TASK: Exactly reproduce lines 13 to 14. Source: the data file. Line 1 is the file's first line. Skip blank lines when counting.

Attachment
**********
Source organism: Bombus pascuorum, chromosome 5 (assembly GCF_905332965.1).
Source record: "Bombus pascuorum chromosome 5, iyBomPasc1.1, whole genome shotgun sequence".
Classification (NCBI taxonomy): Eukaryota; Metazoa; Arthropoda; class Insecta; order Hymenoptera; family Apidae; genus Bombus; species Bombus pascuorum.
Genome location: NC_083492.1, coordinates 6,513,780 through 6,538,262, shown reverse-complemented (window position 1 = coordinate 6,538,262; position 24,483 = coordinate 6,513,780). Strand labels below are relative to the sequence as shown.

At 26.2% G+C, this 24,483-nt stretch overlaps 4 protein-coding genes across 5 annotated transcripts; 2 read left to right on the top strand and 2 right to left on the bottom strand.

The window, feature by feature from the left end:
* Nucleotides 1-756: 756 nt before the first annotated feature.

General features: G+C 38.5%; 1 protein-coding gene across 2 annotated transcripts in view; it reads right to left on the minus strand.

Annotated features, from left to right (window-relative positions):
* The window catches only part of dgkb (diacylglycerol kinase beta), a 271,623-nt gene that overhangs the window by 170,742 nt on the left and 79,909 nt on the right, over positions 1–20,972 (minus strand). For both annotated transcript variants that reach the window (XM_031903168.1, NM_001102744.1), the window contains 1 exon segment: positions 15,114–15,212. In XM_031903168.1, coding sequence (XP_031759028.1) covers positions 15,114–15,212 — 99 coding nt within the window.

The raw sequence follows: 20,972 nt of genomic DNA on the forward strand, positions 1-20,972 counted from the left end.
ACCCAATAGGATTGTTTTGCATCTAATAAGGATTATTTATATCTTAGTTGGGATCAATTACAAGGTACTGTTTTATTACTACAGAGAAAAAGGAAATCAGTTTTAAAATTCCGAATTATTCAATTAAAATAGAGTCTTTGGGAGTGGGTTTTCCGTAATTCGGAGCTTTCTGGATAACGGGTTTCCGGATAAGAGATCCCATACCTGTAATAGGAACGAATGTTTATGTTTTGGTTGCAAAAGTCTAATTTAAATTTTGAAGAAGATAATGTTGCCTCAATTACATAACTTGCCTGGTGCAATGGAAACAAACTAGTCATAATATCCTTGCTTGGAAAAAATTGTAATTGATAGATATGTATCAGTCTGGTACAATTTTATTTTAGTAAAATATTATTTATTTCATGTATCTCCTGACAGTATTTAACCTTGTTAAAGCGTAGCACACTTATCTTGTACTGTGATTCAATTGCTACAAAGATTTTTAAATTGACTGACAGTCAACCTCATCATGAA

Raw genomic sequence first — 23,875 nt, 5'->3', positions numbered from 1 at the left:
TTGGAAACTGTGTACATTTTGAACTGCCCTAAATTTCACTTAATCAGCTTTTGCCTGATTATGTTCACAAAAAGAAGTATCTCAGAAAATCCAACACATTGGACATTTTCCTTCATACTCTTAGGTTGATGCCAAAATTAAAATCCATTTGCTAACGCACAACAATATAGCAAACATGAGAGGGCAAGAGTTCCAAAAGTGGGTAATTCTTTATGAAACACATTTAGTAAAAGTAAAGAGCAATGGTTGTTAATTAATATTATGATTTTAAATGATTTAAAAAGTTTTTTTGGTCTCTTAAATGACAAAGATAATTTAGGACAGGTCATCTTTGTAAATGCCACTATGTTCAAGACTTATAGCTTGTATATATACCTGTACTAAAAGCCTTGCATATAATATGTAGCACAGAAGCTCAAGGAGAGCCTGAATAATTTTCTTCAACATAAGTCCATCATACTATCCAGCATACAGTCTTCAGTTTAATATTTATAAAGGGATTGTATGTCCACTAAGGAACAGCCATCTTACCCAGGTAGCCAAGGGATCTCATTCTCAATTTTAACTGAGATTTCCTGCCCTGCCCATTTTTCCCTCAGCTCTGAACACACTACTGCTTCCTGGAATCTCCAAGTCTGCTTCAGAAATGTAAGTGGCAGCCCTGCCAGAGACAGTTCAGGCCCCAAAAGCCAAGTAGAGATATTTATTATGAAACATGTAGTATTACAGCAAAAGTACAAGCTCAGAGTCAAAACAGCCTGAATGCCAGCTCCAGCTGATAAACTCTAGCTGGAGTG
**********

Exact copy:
Raw genomic sequence first — 23,875 nt, 5'->3', positions numbered from 1 at the left:
TTGGAAACTGTGTACATTTTGAACTGCCCTAAATTTCACTTAATCAGCTTTTGCCTGATTATGTTCACAAAAAGAAGTATCTCAGAAAATCCAACACATTGGACATTTTCCTTCATACTCTTAGGTTGATGCCAAAATTAAAATCCATTTGCTAACGCACAACAATATAGCAAACATGAGAGGGCAAGAGTTCCAAAAGTGGGTAATTCTTTATGAAACACATTTAGTAAAAGTAAAGAGCAATGGTTGTTAATTAATATTATGATTTTAAATGATTTAAAAAGTTTTTTTGGTCTCTTAAATGACAAAGATAATTTAGGACAGGTCATCTTTGTAAATGCCACTATGTTCAAGACTTATAGCTTGTATATATACCTGTACTAAAAGCCTTGCATATAATATGTAGCACAGAAGCTCAAGGAGAGCCTGAATAATTTTCTTCAACATAAGTCCATCATACTATCCAGCATACAGTCTTCAGTTTAATATTTATAAAGGGATTGTATGTCCACTAAGGAACAGCCATCTTACCCAGGTAGCCAAGGGATCTCATTCTCAATTTTAACTGAGATTTCCTGCCCTGCCCATTTTTCCCTCAGCTCTGAACACACTACTGCTTCCTGGAATCTCCAAGTCTGCTTCAGAAATGTAAGTGGCAGCCCTGCCAGAGACAGTTCAGGCCCCAAAAGCCAAGTAGAGATATTTATTATGAAACATGTAGTATTACAGCAAAAGTACAAGCTCAGAGTCAAAACAGCCTGAATGCCAGCTCCAGCTGATAAACTCTAGCTGGAGTG